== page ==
Health care providers who do not address social isolation and/or loneliness in their patients may underestimate their impact on physical health. Considering just physical factors in treatment plans can reduce their effectiveness and lead to additional health care costs.

The findings allowed health care professionals to better understand the population they were serving. Some providers who were interviewed reported being surprised that certain individuals were experiencing social isolation or loneliness and that they wouldn’t have known it, if not for the screening.

Using information from the tool, health care providers can more effectively support high-risk patients and ensure that all needs are being met with treatment plans. As the data showed, these patients were often from marginalized communities and providing them with care for social isolation and loneliness can promote more equitable care and reduce disparities.

Using the Screening Tool in Practice

Using this tool helps health care professionals understand their patients’ health concerns and priorities more completely. Knowing the demographics of individuals who are likely to experience social isolation or loneliness can also prompt providers to offer the tool to more candidates.

In the pilot program with the Rocky Mountain Health Plan, health care professionals began devising multi-impact treatment plans that holistically addressed both social isolation and loneliness as well as other SDOH needs.

Data collected through the screening program also found a correlation between social isolation or loneliness and increased emergency department (ED) usage. An intervention that offered care navigation to socially isolated and lonely individuals and helped them connect to resources from their holistic and preventive treatment plan reduced ED utilization by 41%.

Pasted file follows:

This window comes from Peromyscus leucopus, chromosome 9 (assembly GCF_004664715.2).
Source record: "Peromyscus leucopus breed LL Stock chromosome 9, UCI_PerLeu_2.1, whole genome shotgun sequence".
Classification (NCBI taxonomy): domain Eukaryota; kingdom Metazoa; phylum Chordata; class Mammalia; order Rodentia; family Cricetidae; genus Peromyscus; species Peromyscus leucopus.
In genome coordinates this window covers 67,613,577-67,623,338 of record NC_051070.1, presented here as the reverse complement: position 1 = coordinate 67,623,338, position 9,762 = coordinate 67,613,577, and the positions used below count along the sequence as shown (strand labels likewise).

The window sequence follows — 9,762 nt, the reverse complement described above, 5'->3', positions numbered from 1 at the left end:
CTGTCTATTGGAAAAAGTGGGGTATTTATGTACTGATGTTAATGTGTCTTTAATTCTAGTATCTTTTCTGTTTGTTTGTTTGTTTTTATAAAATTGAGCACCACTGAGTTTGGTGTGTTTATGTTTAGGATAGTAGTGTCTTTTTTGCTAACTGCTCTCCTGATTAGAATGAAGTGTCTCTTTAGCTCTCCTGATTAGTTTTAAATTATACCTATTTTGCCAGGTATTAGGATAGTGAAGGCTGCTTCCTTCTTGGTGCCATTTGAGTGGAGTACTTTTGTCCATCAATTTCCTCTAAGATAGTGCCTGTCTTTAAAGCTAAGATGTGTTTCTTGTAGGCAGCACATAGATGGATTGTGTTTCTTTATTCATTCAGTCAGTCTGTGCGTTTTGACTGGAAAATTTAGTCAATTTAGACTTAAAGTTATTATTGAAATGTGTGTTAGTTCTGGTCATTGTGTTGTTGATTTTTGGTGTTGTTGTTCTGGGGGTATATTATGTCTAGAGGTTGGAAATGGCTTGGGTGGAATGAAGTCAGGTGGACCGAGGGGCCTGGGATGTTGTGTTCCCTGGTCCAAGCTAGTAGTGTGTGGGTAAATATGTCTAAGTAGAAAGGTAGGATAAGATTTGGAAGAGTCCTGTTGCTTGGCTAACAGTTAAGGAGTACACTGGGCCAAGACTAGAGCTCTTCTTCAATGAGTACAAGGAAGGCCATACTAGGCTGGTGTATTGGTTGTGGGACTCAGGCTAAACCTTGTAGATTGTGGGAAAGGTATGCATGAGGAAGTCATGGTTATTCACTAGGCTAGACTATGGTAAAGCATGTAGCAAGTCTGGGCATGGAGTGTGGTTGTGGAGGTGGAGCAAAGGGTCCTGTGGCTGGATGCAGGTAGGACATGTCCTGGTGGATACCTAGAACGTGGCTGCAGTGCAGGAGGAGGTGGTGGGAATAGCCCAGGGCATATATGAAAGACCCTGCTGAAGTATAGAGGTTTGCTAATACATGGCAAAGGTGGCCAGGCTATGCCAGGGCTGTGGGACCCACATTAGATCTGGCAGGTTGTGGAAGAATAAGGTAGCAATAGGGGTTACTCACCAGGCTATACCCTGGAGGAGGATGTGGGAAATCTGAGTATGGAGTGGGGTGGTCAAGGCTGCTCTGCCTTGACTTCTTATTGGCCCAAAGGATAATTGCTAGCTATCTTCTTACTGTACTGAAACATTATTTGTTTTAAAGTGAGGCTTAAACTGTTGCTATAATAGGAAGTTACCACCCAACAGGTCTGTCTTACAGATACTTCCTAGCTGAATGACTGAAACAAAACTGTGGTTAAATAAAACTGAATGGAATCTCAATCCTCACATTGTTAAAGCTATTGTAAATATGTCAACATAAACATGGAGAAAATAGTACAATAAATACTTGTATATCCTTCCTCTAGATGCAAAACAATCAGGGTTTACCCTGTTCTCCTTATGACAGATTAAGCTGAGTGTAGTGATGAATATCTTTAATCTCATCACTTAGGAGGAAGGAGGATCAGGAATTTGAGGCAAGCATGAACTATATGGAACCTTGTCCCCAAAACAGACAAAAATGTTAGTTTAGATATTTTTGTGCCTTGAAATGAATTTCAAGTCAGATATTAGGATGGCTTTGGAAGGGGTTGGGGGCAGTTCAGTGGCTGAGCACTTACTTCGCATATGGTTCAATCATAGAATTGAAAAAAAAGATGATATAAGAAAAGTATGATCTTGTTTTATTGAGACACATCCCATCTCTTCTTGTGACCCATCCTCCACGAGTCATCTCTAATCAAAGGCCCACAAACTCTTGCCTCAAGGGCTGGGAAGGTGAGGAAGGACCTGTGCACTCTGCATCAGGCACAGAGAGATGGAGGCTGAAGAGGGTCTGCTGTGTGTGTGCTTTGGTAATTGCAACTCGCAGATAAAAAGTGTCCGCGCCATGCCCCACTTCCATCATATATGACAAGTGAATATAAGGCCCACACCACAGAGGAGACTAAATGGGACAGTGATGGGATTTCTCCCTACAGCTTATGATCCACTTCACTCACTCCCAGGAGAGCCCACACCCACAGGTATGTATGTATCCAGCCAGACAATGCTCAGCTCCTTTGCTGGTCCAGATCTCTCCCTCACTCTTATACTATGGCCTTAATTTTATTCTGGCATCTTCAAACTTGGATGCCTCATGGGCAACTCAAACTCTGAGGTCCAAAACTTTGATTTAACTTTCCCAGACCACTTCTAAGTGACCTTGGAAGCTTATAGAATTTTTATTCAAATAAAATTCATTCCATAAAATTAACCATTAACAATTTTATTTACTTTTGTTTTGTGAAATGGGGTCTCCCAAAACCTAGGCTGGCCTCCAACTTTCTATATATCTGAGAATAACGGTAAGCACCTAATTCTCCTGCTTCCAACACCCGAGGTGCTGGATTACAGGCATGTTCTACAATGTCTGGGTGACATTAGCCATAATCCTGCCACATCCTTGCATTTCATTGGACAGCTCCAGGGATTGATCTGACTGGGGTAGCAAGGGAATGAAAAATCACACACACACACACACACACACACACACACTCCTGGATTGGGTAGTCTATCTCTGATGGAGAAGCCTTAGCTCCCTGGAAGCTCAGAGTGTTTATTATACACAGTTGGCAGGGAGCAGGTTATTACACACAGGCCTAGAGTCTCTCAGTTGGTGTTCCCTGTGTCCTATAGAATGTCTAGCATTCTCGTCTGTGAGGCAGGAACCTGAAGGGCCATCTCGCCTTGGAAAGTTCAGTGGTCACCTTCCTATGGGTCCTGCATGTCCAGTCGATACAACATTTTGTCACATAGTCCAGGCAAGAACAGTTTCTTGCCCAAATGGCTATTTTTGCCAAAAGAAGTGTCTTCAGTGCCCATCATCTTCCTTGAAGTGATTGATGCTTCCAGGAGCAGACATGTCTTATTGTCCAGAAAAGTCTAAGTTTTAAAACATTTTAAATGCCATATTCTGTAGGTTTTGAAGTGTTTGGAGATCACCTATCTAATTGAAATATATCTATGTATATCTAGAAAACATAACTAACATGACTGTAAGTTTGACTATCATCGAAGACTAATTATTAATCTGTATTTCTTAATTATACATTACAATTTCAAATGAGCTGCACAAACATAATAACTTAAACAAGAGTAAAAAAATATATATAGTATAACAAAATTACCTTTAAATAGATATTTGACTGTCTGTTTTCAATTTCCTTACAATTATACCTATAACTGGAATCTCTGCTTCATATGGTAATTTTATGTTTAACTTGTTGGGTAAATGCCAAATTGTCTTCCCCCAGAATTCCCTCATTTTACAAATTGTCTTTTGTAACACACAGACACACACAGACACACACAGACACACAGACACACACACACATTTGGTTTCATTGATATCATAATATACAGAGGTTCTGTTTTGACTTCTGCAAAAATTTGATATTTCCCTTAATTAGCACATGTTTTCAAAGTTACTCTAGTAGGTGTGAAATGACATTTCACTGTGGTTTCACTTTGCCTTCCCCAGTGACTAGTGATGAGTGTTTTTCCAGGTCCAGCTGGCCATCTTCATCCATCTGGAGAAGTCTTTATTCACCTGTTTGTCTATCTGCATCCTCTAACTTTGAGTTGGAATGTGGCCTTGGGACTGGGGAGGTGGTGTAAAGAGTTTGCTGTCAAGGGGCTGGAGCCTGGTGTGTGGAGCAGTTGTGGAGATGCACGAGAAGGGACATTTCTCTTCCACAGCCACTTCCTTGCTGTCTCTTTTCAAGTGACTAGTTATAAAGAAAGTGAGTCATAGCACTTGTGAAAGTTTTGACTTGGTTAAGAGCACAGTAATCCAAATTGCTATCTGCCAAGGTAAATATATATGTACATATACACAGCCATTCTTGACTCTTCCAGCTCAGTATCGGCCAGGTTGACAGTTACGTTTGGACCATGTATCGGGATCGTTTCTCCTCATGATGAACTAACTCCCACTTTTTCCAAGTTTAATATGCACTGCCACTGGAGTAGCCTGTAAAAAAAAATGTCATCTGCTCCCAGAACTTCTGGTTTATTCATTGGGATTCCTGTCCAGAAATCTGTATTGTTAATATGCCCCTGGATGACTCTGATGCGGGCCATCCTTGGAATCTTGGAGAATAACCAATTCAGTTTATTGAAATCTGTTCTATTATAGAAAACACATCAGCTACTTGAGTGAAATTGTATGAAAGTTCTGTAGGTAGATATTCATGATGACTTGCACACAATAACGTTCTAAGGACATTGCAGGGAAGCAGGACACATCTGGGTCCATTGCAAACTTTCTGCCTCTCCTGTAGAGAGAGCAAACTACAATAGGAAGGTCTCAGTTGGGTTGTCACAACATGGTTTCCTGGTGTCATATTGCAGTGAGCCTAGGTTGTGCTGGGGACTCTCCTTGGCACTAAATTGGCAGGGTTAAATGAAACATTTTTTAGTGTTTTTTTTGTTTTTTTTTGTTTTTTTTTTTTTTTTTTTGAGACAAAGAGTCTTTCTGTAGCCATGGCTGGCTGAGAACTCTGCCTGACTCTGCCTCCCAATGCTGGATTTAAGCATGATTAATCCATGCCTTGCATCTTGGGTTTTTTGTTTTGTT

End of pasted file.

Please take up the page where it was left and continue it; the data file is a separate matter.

Addressing patients’ social needs is directly linked to improved health outcomes, reduced costs and higher satisfaction. Whole person care improves an individual’s relationships. The screening tool has shown to be a valuable input in the quest for holistic care. 

Sources

  1. House JS, Landis KR, and Umberson D. Social relationships and health. Science 241: 540–545, 1988
  2. Valtorta NK, Kanaan M, Gilbody S, Ronzi S, and Hanratty B. Loneliness and social isolation as risk factors for coronary heart disease and stroke: Systematic review and meta-analysis of longitudinal observational studies. Heart 102: 1009–1016, 2016
  3. Bu F, Philip K, Fancourt D. Social isolation and loneliness as risk factors for hospital admissions for respiratory disease among older adults. Thorax 2020;75:597-599.
  4. Brinkhues S, Dukers-Muijrers NHTM, Hoebe CJPA et al. Socially isolated individuals are more prone to have newly diagnosed and prevalent type 2 diabetes mellitus - the Maastricht study –. BMC Public Health 17, 955 (2017). https://doi.org/10.1186/s12889-017-4948-6 Opens in a new window
  5. National Academies of Sciences, Engineering, and Medicine 2020. Social Isolation and Loneliness in Older Adults: Opportunities for the Health Care System. Washington, DC: The National Academies Press. https://doi.org/10.17226/25663. Opens in a new window